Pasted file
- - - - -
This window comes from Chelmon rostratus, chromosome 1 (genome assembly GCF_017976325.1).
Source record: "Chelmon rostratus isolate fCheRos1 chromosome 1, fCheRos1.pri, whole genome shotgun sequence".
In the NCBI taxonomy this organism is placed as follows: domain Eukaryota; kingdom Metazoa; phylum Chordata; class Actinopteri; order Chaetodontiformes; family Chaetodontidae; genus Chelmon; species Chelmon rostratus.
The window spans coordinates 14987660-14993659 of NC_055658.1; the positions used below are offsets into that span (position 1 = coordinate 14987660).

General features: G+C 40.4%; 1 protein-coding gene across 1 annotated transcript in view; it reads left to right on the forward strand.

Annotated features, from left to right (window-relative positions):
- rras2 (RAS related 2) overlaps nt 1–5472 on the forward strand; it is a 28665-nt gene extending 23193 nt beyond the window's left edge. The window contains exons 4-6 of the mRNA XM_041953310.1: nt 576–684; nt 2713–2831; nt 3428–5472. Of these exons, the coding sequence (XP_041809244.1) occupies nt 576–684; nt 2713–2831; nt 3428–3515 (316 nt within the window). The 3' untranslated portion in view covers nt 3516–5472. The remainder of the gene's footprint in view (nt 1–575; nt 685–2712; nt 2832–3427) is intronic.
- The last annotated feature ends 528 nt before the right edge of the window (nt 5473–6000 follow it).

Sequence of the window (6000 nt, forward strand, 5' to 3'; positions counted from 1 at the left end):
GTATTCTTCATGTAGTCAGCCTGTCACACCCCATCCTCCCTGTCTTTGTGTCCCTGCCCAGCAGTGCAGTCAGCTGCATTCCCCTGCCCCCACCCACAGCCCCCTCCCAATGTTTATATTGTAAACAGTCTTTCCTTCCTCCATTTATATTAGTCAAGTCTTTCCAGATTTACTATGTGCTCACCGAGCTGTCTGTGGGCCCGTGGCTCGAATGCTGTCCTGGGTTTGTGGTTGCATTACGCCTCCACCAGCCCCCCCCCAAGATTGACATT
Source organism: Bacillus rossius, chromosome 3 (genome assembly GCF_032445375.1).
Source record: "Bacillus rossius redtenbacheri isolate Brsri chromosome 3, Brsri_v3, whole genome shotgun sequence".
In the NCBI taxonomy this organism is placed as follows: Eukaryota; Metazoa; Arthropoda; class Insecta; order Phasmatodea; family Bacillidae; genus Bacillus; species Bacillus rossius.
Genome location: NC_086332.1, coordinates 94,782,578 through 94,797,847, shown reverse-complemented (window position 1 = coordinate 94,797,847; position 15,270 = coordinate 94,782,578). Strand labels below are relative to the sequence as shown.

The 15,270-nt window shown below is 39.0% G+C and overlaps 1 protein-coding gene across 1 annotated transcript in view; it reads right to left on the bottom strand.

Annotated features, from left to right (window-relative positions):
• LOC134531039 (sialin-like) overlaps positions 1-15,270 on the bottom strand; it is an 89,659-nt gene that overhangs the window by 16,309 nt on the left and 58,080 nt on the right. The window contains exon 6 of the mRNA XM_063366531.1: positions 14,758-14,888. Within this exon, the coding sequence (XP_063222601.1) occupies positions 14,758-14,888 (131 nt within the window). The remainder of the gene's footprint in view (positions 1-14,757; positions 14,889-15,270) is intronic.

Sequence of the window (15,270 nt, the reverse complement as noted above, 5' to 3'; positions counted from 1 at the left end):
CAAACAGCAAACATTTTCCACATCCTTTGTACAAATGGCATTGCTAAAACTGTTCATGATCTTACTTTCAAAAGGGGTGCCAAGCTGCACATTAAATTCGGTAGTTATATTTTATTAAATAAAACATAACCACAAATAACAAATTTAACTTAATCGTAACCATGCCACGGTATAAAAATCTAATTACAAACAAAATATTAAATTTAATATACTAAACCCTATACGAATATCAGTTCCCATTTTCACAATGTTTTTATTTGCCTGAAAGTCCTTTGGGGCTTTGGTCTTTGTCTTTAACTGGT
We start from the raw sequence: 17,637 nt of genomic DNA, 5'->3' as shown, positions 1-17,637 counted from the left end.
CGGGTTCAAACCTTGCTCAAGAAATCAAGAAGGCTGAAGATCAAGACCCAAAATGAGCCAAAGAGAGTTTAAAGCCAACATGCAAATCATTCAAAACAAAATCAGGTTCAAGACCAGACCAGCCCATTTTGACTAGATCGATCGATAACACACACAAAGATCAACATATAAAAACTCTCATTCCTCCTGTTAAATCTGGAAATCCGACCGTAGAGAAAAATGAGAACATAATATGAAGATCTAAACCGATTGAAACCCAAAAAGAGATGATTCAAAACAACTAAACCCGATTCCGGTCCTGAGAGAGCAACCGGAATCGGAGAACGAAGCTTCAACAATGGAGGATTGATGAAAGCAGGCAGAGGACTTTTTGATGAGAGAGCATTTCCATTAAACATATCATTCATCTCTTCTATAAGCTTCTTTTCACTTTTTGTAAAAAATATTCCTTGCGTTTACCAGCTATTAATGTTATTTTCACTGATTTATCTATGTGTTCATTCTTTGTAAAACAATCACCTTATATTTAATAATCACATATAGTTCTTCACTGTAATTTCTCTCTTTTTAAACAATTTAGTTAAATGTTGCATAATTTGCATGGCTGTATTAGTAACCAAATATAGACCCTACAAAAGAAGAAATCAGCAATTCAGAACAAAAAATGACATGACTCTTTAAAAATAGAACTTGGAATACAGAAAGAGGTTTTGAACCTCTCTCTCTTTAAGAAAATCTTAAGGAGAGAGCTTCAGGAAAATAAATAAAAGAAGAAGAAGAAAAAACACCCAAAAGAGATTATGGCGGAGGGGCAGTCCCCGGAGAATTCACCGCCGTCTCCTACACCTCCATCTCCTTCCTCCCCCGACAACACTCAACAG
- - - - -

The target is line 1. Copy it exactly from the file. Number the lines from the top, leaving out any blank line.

This window comes from Chelmon rostratus, chromosome 1 (genome assembly GCF_017976325.1).